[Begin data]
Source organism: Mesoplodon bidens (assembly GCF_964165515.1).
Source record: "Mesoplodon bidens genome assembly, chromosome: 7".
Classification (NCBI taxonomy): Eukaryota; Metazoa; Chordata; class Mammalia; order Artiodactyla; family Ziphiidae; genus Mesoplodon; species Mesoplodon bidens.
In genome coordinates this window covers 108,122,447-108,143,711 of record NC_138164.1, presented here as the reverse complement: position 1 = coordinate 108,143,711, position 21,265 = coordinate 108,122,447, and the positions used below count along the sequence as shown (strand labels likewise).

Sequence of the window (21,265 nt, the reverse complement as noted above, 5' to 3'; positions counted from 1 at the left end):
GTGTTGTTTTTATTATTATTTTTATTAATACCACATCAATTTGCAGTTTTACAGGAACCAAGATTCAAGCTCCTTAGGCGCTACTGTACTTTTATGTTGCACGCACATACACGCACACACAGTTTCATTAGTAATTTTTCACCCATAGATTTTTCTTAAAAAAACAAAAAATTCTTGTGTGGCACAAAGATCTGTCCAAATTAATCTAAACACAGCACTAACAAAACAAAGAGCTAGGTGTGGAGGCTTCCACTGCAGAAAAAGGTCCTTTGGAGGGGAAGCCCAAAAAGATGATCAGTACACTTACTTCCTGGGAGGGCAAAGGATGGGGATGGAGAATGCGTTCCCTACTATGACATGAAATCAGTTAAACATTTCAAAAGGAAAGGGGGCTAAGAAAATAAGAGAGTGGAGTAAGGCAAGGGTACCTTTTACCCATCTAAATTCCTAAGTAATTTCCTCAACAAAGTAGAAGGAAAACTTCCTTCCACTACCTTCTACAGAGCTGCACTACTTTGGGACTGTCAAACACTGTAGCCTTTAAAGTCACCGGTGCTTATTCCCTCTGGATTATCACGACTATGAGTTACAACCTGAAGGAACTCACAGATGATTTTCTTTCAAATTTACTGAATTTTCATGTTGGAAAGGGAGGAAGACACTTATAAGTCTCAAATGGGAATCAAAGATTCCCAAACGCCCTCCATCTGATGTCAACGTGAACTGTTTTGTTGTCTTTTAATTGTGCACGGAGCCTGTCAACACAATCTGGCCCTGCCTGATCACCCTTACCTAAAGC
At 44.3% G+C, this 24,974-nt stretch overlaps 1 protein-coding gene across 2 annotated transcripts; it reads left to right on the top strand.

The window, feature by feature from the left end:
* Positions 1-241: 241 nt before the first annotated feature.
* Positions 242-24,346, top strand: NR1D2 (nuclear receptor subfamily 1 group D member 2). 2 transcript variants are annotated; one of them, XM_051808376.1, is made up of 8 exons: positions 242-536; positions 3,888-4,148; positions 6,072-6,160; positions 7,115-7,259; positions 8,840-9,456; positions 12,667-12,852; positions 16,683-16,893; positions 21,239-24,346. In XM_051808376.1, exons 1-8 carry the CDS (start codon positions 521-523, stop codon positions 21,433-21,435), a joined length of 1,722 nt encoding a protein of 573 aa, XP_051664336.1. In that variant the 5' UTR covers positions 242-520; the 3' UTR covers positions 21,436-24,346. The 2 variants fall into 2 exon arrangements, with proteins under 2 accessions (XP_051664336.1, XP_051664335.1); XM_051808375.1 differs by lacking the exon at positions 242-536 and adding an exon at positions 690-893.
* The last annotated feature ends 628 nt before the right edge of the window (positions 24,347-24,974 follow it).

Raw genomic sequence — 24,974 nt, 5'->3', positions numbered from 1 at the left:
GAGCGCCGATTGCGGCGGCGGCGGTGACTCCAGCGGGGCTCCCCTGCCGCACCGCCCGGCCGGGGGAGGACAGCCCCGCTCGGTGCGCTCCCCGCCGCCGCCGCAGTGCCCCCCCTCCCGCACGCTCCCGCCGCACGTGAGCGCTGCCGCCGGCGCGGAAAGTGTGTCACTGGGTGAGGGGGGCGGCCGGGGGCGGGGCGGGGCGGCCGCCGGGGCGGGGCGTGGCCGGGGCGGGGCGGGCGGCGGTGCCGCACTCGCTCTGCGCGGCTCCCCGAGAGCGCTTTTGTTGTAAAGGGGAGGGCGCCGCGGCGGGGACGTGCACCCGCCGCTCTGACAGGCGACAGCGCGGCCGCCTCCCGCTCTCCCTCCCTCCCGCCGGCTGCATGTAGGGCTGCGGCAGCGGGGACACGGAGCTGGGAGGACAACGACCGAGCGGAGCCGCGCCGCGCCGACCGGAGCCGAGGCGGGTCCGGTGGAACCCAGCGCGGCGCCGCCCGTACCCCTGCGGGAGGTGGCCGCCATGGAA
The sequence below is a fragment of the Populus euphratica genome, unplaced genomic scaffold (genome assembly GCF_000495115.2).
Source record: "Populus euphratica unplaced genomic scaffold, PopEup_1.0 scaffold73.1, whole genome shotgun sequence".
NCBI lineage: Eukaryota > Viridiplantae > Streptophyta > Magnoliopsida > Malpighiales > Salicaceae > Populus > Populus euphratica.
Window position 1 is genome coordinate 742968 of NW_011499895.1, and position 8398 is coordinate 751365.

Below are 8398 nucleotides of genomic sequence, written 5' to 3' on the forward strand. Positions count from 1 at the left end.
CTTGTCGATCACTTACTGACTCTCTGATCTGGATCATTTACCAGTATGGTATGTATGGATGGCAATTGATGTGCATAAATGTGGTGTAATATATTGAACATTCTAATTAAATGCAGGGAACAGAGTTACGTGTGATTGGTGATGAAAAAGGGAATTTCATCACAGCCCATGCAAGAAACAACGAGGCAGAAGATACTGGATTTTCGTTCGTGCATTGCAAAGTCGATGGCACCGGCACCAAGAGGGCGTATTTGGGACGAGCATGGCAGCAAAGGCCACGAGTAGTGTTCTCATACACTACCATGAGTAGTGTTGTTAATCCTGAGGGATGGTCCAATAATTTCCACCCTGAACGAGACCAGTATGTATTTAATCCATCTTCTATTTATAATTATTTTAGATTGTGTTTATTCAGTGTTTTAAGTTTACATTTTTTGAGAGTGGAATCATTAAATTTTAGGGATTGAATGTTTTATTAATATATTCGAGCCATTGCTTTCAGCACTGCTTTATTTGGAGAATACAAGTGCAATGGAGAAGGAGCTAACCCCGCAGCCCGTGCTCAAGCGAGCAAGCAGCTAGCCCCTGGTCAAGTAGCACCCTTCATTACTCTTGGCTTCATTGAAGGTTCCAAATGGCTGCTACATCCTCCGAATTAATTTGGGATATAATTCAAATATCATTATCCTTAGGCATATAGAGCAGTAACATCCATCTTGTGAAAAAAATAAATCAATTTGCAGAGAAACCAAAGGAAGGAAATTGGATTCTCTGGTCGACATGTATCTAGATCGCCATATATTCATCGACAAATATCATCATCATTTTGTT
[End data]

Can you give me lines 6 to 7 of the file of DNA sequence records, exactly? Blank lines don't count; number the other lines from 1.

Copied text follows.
GTGTTGTTTTTATTATTATTTTTATTAATACCACATCAATTTGCAGTTTTACAGGAACCAAGATTCAAGCTCCTTAGGCGCTACTGTACTTTTATGTTGCACGCACATACACGCACACACAGTTTCATTAGTAATTTTTCACCCATAGATTTTTCTTAAAAAAACAAAAAATTCTTGTGTGGCACAAAGATCTGTCCAAATTAATCTAAACACAGCACTAACAAAACAAAGAGCTAGGTGTGGAGGCTTCCACTGCAGAAAAAGGTCCTTTGGAGGGGAAGCCCAAAAAGATGATCAGTACACTTACTTCCTGGGAGGGCAAAGGATGGGGATGGAGAATGCGTTCCCTACTATGACATGAAATCAGTTAAACATTTCAAAAGGAAAGGGGGCTAAGAAAATAAGAGAGTGGAGTAAGGCAAGGGTACCTTTTACCCATCTAAATTCCTAAGTAATTTCCTCAACAAAGTAGAAGGAAAACTTCCTTCCACTACCTTCTACAGAGCTGCACTACTTTGGGACTGTCAAACACTGTAGCCTTTAAAGTCACCGGTGCTTATTCCCTCTGGATTATCACGACTATGAGTTACAACCTGAAGGAACTCACAGATGATTTTCTTTCAAATTTACTGAATTTTCATGTTGGAAAGGGAGGAAGACACTTATAAGTCTCAAATGGGAATCAAAGATTCCCAAACGCCCTCCATCTGATGTCAACGTGAACTGTTTTGTTGTCTTTTAATTGTGCACGGAGCCTGTCAACACAATCTGGCCCTGCCTGATCACCCTTACCTAAAGC
At 44.3% G+C, this 24,974-nt stretch overlaps 1 protein-coding gene across 2 annotated transcripts; it reads left to right on the top strand.